I visited the National Gallery of Canada with a friend on Thursday evening. Thursdays after 5pm, access to the regular exhibits is free, so it’s a great time to go. I’ve been reading a lot about art styles lately, though there is so much out there it could take me a lifetime to become any kind of aficionado. I have identified some things I enjoy though.
I like art pieces that are primarily scenery with a small amount of human life in them. Breathtaking landscapes where a small girl is reading a book, for example. The scenery in these paintings is almost always filled with nature and has both dark and light elements. I especially like it when there is a beautiful, bright area in the background and the dark elements in the foreground seem to frame the light in the background. It’s almost like they are saying that things might be dark right now, but just ahead something beautiful is waiting. These are my favourite types of pieces. Gustave Doré and Thomas Cole are good examples.
I also like paintings that feel like there is a story going on. Some of the ones I saw seemed like they were probably the evidence of a hell of a party the night before.
I enjoyed “The Pianist” by Lyubov Popova much more than the Picasso that was hung nearby it. I was surprised to learn that Picasso was painting around the time my parents were born. For some reason I thought his work was older.
I’m not big on portraits, geometric shapes, or urban landscapes, in general. Barret Newman’s “Voice of Fire” wasn’t awesome to me, but the sheer size of it was. Edward Wadsworth’s “Dazzle-ships in Drydock at Liverpool” is cool, but doesn’t move me on a deeper level.
There was a still life of grapes that had more depth than most do as there was a sky in the background with the bright piece that I mentioned above. I don’t know who it was by.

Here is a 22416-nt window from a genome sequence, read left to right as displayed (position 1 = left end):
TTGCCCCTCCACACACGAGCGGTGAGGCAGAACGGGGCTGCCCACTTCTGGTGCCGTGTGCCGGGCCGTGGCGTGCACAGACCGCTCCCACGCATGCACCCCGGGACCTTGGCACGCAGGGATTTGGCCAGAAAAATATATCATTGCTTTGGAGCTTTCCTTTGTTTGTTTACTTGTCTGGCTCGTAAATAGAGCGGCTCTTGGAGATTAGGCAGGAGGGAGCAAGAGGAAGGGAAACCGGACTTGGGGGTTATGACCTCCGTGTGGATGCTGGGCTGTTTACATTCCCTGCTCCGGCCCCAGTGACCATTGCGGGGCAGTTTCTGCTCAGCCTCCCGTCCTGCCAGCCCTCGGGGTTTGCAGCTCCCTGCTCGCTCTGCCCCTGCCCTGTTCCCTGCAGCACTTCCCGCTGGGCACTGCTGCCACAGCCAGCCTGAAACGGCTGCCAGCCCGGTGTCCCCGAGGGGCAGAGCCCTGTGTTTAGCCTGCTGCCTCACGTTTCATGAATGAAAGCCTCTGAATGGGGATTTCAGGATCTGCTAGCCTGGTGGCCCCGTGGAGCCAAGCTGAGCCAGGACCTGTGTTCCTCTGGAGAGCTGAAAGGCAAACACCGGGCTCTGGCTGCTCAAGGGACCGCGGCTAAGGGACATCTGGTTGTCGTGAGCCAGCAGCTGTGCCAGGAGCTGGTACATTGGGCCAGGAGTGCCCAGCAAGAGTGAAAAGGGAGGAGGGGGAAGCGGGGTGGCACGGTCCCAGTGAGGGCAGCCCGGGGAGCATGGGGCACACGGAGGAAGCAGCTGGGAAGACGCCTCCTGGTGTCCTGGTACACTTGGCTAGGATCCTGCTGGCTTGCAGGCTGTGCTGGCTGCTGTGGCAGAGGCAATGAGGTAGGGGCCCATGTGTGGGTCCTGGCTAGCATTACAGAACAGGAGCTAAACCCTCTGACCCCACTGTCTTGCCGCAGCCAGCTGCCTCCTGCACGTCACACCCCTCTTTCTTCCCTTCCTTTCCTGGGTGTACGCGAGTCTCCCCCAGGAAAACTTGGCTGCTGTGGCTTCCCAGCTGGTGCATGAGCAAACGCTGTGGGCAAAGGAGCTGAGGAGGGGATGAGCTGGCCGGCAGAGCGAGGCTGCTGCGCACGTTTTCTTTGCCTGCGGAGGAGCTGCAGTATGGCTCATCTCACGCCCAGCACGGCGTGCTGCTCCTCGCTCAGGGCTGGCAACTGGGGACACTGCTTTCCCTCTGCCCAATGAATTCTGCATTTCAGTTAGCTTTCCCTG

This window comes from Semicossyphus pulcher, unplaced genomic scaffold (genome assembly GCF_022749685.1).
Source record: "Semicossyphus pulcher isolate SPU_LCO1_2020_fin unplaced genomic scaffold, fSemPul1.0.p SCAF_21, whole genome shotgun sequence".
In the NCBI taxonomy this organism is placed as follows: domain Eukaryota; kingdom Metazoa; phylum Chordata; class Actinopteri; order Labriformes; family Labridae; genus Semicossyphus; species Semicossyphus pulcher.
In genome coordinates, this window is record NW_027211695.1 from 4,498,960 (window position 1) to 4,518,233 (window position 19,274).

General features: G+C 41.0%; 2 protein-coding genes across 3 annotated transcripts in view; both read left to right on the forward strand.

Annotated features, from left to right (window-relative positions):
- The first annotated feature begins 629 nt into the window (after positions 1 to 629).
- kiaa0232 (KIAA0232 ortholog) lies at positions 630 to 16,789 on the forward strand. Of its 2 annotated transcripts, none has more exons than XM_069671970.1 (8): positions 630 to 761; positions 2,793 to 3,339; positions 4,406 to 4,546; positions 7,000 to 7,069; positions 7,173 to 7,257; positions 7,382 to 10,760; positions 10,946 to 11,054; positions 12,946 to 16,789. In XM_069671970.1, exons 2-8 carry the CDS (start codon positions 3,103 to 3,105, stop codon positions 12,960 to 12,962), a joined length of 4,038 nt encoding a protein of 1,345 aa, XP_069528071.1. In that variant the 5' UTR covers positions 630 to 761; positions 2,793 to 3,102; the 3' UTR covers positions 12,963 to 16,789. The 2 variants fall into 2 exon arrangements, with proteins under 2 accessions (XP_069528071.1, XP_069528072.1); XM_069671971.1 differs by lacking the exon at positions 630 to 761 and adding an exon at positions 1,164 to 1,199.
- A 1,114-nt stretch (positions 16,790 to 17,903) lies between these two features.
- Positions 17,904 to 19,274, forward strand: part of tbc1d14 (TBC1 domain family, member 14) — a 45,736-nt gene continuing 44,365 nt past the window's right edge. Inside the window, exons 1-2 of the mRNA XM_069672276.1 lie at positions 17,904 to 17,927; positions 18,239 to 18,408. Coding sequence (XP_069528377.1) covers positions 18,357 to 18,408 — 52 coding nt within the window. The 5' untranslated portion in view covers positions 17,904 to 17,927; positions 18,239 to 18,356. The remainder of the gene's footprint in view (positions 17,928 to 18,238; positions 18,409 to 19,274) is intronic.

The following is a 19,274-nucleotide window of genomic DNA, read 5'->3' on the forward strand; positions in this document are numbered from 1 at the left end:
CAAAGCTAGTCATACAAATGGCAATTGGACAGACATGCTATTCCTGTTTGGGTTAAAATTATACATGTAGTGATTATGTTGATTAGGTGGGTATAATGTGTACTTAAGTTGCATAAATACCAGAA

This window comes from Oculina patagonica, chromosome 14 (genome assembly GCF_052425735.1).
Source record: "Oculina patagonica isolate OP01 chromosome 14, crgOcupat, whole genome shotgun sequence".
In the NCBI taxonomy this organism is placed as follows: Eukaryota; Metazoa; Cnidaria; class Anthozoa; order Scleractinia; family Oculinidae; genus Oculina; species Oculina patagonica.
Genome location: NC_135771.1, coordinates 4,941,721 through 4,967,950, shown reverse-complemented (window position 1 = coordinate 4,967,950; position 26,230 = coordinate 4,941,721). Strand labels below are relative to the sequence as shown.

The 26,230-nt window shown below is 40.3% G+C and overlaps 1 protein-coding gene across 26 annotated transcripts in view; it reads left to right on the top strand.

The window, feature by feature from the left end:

Seeing some of the works of The Group of Seven in person had a very different feel than learning about them in grade school did. There is more to the paintings than you can see online or in a textbook. “North Shore Lake Superior” by Harris is a good example where this happens.
The feature image on this post is a Gustave Doré one of Loch Lomond. There’s a small man sitting on a rock. I’m sure there’s an official story, but my writer’s brain loves pondering about the man, why is he sitting there, what or who is he waiting for, etc.
I think I did well for my first trip to a major art gallery. I’ve been to small ones before like the one inside the Capitol Centre in North Bay and the one inside the John Mlacak arena in Kanata, but nothing like this one was. I’ve learned the art I enjoy the most usually isn’t related to any particular movement. They also don’t have so many obvious layers of paint. Everything seems to blend nicely.
I did wonder about the massiveness of some of the paintings. Where might one purchase a canvas that is bigger than the walls in my condo? What does that sort of thing cost?
I feel like there might be some painting lessons in my future, but not until I’ve learned more guitar and French.